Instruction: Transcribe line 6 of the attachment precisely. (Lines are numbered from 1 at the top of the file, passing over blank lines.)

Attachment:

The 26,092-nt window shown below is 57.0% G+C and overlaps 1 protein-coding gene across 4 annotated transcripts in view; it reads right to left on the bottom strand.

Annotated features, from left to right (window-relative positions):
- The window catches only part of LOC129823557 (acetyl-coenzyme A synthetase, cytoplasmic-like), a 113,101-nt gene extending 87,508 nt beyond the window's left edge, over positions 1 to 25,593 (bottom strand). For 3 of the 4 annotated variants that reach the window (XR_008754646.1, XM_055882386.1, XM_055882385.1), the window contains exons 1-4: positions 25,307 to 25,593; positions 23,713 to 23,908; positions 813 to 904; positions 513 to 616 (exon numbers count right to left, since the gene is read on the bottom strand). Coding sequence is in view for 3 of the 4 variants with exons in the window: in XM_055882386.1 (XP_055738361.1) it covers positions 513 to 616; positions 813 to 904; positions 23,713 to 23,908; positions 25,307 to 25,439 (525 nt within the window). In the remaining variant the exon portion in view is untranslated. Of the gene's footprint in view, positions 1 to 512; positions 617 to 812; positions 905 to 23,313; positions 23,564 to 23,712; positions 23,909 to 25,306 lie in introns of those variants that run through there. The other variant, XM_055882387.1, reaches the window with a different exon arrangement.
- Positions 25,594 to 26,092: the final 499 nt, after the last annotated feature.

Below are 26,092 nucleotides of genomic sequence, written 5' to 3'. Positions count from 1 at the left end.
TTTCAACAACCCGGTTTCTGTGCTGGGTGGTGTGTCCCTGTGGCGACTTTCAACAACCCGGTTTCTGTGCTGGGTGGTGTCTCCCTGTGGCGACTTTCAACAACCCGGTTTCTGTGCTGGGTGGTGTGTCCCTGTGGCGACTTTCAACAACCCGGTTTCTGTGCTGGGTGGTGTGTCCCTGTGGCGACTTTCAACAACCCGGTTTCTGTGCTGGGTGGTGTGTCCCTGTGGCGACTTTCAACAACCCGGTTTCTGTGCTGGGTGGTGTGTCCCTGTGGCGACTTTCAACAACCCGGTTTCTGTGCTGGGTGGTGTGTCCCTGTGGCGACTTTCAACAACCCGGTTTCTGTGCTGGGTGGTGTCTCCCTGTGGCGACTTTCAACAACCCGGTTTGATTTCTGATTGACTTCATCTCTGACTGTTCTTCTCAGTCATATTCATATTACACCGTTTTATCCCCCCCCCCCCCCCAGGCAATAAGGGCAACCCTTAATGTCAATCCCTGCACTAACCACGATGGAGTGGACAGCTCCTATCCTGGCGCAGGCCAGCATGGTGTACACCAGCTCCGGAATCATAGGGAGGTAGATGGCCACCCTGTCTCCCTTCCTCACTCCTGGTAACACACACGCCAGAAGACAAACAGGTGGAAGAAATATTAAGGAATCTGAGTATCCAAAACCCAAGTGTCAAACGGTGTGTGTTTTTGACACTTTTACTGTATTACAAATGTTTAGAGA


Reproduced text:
TTTCAACAACCCGGTTTCTGTGCTGGGTGGTGTGTCCCTGTGGCGACTTTCAACAACCCGGTTTCTGTGCTGGGTGGTGTCTCCCTGTGGCGACTTTCAACAACCCGGTTTCTGTGCTGGGTGGTGTGTCCCTGTGGCGACTTTCAACAACCCGGTTTCTGTGCTGGGTGGTGTGTCCCTGTGGCGACTTTCAACAACCCGGTTTCTGTGCTGGGTGGTGTGTCCCTGTGGCGACTTTCAACAACCCGGTTTCTGTGCTGGGTGGTGTGTCCCTGTGGCGACTTTCAACAACCCGGTTTCTGTGCTGGGTGGTGTGTCCCTGTGGCGACTTTCAACAACCCGGTTTCTGTGCTGGGTGGTGTCTCCCTGTGGCGACTTTCAACAACCCGGTTTGATTTCTGATTGACTTCATCTCTGACTGTTCTTCTCAGTCATATTCATATTACACCGTTTTATCCCCCCCCCCCCCCCAGGCAATAAGGGCAACCCTTAATGTCAATCCCTGCACTAACCACGATGGAGTGGACAGCTCCTATCCTGGCGCAGGCCAGCATGGTGTACACCAGCTCCGGAATCATAGGGAGGTAGATGGCCACCCTGTCTCCCTTCCTCACTCCTGGTAACACACACGCCAGAAGACAAACAGGTGGAAGAAATATTAAGGAATCTGAGTATCCAAAACCCAAGTGTCAAACGGTGTGTGTTTTTGACACTTTTACTGTATTACAAATGTTTAGAGA